Is there such a thing as a freshwater jellyfish?

Yes, but… the freshwater “jellyfish” is not a true jellyfish as are some of its marine relatives. Freshwater “jellyfish” differ slightly from the true marine jellyfish. Craspedacusta sowerbii (kras-ped-uh-kus-tuh) is the scientific name of this freshwater “jellyfish”.

One obvious difference is that unlike marine jellyfish, C. sowerbii has a structure called a velum on the ventral surface. This thin, shelf-like membranous structure extends inward from the circular edge (ring canal) of the bell. The manubrium, which ends in a mouth, extends down through a hole in the velum. The velum helps set C. sowerbii apart from the true jellyfish. However, because C. sowerbii looks like a jellyfish, we call it a jellyfish!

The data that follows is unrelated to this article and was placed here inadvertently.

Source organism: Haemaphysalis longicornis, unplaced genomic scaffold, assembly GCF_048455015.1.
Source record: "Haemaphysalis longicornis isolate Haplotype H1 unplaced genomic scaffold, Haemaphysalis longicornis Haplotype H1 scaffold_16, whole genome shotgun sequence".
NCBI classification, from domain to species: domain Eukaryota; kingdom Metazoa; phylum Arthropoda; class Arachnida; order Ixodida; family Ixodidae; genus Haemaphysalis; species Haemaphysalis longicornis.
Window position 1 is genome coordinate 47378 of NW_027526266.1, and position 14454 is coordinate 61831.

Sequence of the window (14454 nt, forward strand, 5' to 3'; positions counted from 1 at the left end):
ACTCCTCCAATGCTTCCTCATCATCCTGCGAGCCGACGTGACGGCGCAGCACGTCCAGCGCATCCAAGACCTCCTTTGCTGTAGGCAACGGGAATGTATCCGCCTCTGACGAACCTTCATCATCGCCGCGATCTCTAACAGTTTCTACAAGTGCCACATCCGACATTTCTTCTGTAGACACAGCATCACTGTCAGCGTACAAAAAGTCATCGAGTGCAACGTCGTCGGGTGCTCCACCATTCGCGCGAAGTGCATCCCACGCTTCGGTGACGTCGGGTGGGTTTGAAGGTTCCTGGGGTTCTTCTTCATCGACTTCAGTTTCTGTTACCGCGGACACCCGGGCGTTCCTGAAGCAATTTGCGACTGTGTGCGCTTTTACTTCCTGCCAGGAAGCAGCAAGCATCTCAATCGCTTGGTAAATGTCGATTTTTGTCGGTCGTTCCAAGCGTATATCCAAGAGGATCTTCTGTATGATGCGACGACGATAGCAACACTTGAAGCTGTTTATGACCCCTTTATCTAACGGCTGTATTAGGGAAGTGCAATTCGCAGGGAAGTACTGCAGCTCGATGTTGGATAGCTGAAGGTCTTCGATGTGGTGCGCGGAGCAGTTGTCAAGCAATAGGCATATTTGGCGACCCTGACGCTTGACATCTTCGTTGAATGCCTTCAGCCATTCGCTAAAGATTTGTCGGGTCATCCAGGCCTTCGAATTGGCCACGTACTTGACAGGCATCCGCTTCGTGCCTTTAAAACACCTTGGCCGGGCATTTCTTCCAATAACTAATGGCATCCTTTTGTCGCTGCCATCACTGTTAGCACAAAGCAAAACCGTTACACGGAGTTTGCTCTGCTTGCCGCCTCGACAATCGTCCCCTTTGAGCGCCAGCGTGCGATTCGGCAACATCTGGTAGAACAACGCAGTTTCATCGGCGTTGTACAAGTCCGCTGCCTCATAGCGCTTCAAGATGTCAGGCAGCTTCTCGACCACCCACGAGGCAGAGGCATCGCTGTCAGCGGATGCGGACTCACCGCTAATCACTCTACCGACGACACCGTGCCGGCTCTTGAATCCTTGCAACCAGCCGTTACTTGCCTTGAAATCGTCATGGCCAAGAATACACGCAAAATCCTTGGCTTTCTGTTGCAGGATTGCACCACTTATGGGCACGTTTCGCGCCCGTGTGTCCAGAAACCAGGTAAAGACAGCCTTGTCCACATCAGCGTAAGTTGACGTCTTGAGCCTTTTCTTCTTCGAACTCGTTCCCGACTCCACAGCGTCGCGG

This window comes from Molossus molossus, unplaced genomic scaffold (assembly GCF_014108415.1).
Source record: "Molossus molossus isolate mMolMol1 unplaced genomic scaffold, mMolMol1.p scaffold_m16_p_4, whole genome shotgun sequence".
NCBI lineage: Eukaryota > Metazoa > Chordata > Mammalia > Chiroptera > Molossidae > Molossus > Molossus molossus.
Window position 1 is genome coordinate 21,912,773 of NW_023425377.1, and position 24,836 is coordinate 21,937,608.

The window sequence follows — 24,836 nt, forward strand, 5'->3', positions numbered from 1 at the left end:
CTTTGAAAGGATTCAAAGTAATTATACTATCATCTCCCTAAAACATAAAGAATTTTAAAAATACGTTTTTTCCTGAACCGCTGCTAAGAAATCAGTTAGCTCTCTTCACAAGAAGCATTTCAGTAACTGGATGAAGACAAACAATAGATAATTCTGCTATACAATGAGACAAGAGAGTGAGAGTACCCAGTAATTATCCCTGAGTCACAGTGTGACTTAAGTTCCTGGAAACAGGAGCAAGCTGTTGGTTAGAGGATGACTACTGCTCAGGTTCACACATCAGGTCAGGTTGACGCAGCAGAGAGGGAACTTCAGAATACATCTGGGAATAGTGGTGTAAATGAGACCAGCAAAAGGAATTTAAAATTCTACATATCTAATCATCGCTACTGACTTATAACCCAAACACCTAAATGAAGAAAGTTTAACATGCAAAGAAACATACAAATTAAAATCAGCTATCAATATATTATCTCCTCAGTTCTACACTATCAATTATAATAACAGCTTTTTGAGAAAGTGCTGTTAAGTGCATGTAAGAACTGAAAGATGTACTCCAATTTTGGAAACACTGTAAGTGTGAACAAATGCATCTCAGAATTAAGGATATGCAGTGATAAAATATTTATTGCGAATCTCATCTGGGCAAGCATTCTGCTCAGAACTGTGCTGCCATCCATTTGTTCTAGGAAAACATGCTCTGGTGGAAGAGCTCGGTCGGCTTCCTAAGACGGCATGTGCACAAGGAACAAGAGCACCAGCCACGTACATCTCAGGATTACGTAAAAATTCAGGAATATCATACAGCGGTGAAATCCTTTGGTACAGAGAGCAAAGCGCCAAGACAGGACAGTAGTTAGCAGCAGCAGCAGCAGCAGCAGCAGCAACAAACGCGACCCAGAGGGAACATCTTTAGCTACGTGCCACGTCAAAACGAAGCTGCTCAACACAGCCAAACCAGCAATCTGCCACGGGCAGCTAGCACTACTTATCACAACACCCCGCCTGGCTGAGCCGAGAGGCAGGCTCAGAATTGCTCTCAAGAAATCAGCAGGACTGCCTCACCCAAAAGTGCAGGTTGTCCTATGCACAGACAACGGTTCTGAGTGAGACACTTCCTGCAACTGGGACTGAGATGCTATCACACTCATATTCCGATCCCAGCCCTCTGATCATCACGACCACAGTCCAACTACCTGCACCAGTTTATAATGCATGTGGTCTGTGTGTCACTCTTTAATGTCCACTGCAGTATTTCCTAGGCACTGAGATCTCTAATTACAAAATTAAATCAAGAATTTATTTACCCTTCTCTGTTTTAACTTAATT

C. sowerbii belongs to the class Hydrozoa which includes the more common hydra.